The Gifted Youth
The return to Interlochen was just a reminder that winter was taking hold of this tiny town in northern Michigan. In the two months we had been here our view out the porch windows overlooking Green Lake had gone from one of vibrant colors to one of hibernating gray. When the rain falls, then the snow, the once obvious cottages and pine trees on the opposite shores become invisible. We only know they must be there. Life on the lake changes, too. The boats, the fisherman, the docks, etc. have all gone ashore. Oblivious to the oncoming “polar vortex” are a couple of beautiful white swans who swim gracefully in the shallow waters in front of our cabin. It’s hard not to shiver when they plunge their heads under the surface to grab something edible. We wonder where the swans go when the whole lake becomes a frozen mass.
On the campus at the Interlochen Center for the Arts the student body of 495 is busy studying, practicing and planning their futures. The cafeteria is much changed since my days as a student. Large salad bars, a gluten free section, a make-your-own omelet section, a sandwich station, sodas, etc. are all new (to me). Had I forgotten how loud it can get, and all the drama? It’s a school for the arts, so maybe it should seem normal that scenes are being played out in every corner of the dining hall. It’s here where we would join my high school teacher, Dan Stolper, to discuss the state of American orchestras, American oboe playing and all the changes we’ve seen over several decades. Mr. Stolper’s success in turning out talented oboe players is unparalleled and I’d soon get to hear the latest crop play etudes from one of my books.
The room for the master class was in a building that did not exist during my days as a student. A lot of buildings are new. Progress. I talked to the students about taking advantage of this Interlochen experience and looked for a volunteer to start us off. A quietness immediately filled the room. It was a sharp contrast to the noise level in the cafeteria. The students, all juniors, came from places like New Mexico, Florida, Washington and Japan. After a couple months of school, they already seemed to be friends. The young oboe players all seemed to possess attractive sounds and good fundamentals. It was fun to hear them wield their way through some difficult music. I left thinking that the oboe would be an important part of their futures.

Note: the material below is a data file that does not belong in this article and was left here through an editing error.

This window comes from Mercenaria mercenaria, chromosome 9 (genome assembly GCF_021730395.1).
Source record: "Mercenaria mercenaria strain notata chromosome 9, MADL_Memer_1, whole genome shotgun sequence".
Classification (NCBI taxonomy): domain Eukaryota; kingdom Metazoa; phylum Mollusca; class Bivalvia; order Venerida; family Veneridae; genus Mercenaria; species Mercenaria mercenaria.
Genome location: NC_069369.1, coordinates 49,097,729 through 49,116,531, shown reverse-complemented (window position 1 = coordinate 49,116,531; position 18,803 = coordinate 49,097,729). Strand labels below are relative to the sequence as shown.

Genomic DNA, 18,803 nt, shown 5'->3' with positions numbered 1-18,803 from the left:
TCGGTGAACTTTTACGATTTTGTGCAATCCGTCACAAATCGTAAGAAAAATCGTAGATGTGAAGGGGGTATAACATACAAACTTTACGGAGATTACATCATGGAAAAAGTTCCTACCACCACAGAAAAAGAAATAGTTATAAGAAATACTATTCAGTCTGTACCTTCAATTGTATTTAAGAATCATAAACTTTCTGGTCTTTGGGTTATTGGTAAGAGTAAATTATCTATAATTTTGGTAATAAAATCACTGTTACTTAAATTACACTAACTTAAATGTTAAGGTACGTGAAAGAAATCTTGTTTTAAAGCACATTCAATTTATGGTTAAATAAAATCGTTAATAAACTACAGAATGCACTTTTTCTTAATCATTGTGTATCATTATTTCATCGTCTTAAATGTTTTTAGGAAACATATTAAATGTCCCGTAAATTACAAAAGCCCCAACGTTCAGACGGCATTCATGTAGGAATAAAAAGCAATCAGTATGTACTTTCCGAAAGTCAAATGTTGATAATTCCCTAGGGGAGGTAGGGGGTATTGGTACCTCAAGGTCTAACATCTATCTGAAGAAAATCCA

We met up with Nancy Stagnitta, flute instructor at Interlochen, at the Hofbrau in Interlochen. Nancy and Lisa both studied with Tim Day in San Francisco and played with the Sarasota Opera Company, Nancy following Lisa. Nancy is also on sabbatical, so it was fun to hear about her projects which involve interviews with former teachers. The restaurant was warm and cozy with a lot of television screens showing different sporting events. The restaurant was there when I was a student, but I don’t remember all those TVs.
The concerto competition on Saturday would feature 14 talented young musicians. Judging with me were three high-profile musicians. From the Eastman School of Music was percussionist Michael Burritt, from Mannes College was pianist Pavlina Dokovska and from the San Francisco Conservatory of Music cellist Jean-Michel Fonteneau. There were many stand-outs, but the two top prizes would go to J. T. Hassell playing the Bartok Piano Concerto No. 3 and Seung Min Sara Han playing Rossini’s Introduction, Theme and Variations for clarinet. Another stand-out included Alyssa Katahara, playing a harp concerto by Ginastera. An arrangement with NPR’s “From the Top” would mean the prize winners would appear on that well-known radio program.
A reception at the Frohlich Lodge followed the concerto competition. The judges and Interlochen faculty members Thomas Riccobono (trombone), Renee Skerik (viola), (both of whom were at Eastman with Lisa), Michael Coonrod (piano), Carolyn Watson (conducting), T. J. Lymenstull (piano), Nancy Stagnitta (flute) and many others joined in celebrating the young musicians.
If the gifted youth at Interlochen are any indication, the future of classical music looks bright.
– Robert Stephenson and Lisa Byrnes